In the presentation of this challenging case overview, the patient's family refused amputation as an option and moved forward with limb salvage procedures. This scenario includes an orthotic intervention solution for the single case study: At a young age, the patient was prescribed a thermoplastic AFO, which would slide off so it was replaced with a double upright AFO and a shoe lift. Throughout the pediatric treatment of the deformity the patient has had serial casting several times to try and control the Achilles tendon tightness, as well as botox injections. The patient had a tibial corticotomy with Ilizarov fixator that bridged the foot. The lengthening procedure resulted in 7.5 cm of distraction and tibial bowing was corrected. Follow-up complications of pin site infection and a knee flexion contracture occurred. The patient was also prescribed a clam shell AFO and a dyna-splint for knee flexion contracture after the pin removal from the foot. After frame removal, the patient was placed in a rocker bottom shoe and a valgus prevention AFO. Heel cord tightness was still an issue and valgus deformity of the foot continued to worsen. Surgery was performed and a screw was placed in the medial malleolus to help with the valgus deformity, this procedure was performed with a left opening wedge osteotomy with iliac crest bone graft, peroneus brevis, peroneus longus and Achilles Z-lengthening followed by casting. A thermoplastic AFO with valgus prevention was continued along with a shoe lift as a follow up to the procedure. Continued issues with valgus deformity at the ankle and hallux valgus, with plantar flexion and leg length discrepancy continued to make orthotic intervention more difficult. An AFO of graphite laminate with accommodation for plantar flexion and valgus with extra padding is currently being worn. The shoe lift was used at the beginning of this prescription, but has been discontinued by the patient. [Image ]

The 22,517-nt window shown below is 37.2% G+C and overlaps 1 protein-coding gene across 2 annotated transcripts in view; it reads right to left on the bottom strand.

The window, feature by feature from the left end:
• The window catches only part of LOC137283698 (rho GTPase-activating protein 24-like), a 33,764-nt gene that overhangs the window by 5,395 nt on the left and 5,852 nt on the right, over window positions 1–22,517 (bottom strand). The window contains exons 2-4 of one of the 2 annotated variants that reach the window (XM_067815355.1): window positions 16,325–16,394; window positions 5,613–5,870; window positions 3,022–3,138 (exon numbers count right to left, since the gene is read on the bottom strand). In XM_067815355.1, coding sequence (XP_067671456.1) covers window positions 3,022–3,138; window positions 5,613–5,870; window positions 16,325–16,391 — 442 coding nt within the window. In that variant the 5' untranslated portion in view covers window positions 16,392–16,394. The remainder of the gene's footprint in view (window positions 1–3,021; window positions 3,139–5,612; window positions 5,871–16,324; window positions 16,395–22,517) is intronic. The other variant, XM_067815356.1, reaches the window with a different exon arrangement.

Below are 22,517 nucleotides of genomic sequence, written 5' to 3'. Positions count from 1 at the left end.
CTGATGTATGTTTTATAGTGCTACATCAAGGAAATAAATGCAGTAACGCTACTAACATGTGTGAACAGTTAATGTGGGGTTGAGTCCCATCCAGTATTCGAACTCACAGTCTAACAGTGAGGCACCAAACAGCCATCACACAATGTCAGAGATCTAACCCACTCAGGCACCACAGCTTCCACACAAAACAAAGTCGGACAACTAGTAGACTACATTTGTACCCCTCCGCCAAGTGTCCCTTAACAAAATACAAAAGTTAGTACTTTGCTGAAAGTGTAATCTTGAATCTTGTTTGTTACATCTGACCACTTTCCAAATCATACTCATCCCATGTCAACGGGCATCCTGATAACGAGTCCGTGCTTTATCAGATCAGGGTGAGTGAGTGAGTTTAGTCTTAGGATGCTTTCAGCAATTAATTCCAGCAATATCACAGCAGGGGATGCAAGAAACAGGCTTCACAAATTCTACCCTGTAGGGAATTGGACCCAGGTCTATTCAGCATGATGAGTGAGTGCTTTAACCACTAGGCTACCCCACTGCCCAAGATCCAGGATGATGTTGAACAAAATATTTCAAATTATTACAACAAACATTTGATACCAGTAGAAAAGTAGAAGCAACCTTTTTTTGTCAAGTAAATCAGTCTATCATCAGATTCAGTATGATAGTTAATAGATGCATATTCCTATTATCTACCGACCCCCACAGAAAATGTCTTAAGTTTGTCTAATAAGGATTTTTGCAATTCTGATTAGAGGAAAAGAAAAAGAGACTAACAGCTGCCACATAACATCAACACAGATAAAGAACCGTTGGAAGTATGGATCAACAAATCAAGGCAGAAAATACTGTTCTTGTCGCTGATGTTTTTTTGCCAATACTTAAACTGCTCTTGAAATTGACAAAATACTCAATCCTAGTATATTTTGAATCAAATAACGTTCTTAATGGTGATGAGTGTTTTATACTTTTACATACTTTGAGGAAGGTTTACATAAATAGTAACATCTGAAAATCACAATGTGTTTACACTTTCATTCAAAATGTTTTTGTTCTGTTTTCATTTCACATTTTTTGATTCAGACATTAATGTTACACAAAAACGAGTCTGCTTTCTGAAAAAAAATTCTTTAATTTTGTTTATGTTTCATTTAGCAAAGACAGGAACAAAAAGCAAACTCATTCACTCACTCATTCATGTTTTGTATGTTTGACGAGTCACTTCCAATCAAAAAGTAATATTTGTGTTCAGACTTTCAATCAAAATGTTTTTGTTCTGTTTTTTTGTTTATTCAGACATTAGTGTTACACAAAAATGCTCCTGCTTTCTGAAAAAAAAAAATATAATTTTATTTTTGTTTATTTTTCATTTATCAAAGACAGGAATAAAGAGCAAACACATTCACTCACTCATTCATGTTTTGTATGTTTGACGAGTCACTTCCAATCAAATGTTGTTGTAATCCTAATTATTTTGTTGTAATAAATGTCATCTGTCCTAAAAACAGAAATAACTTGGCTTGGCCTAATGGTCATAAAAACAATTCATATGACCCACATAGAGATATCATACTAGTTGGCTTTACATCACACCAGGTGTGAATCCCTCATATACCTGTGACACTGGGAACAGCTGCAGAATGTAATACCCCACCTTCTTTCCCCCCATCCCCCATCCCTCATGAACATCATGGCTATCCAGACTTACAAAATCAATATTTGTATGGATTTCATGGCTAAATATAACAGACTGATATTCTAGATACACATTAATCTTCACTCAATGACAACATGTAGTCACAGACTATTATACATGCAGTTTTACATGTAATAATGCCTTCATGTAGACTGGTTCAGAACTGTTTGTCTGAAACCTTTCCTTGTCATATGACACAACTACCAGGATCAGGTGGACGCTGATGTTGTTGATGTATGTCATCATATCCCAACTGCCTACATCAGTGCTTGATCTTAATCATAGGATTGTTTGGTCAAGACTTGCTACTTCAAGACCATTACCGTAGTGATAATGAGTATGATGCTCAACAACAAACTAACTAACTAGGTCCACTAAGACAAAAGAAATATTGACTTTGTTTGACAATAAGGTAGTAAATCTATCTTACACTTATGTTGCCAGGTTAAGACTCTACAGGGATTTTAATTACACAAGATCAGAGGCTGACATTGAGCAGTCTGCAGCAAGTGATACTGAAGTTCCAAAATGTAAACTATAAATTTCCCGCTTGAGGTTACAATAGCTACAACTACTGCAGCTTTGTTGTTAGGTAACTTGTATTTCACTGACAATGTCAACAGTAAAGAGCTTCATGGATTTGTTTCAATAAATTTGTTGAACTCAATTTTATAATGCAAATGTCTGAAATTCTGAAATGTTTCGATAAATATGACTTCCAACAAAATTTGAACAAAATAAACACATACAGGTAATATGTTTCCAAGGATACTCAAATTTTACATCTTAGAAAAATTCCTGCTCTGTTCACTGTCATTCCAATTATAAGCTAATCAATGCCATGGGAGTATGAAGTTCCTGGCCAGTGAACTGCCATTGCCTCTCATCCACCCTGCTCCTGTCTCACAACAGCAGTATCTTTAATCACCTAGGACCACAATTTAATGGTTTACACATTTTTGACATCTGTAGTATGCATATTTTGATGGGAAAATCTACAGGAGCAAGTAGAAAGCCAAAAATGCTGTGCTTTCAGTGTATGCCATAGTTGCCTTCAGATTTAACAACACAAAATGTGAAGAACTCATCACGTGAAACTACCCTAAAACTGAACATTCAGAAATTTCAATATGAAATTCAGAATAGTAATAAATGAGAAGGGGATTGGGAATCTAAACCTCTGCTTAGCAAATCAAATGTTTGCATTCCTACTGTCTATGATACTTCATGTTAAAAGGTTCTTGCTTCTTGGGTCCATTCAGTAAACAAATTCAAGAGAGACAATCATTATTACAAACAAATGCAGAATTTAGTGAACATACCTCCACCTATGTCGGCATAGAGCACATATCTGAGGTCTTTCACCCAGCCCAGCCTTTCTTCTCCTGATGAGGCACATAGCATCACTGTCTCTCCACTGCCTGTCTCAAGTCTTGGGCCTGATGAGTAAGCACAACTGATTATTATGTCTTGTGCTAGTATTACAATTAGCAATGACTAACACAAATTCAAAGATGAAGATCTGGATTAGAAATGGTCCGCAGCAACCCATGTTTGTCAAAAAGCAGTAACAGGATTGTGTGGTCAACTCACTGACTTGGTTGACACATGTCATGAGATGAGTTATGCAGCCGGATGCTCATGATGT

The patient is now over 18 and has opted to continue with the limb salvage option at this time. Continued complications will manifest due to a severe equinovalgus deformity and increased plantar flexion contracture at the ankle. The patient is still wearing the carbon graphite custom ankle foot orthosis with accommodation for some plantar flexion and for severe ankle valgus. [Image ]


  1. Birch, J.G., Stewart, J., Walsh, M.B., Small, J.M., Morton, A., Koch, K.D., Smith, C., Cummings, D., Buchanan, R. (1999). Syme amputation for the treatment of fibular deficiency. Journal of Bone and Joint Surgery, 81(11) 1511-1518.
  2. Catagni, M.A., Radwan, M., Lovisetti, L., Guerreschi, F., Elmoghazy, N.A. (2011). Limb lengthening and deformity correction by the ilizarov technique in type III fibular hemimelia. Clinical Orthopaedics and Related Research, 469 (4), 1175-1180.
  3. Stanitski, D.F., Stanitski, C.L. (2003). Fibluar hemimelia: a new classification system. Journal of Pediatric Orthopedics 23, 30-34.

FDA Disclosure

The FDA has cleared all pharmaceuticals and/or medical devices for the use described in this presentation.

Financial Disclosure

Justina S. Shipley, CO, MEd, FAAOP: 3C (Comfort Products; Fillauer Companies); 9 (Louisiana Association of Orthotists and Prosthetists; Orthotics and Prosthetics Activities Foundation)

All aspects of this device were financed by the Shriners Hospital for Children in Shreveport Louisiana

Justina Shipley is affiliated with Shriners Hospitals for Children, Shreveport, Louisiana USA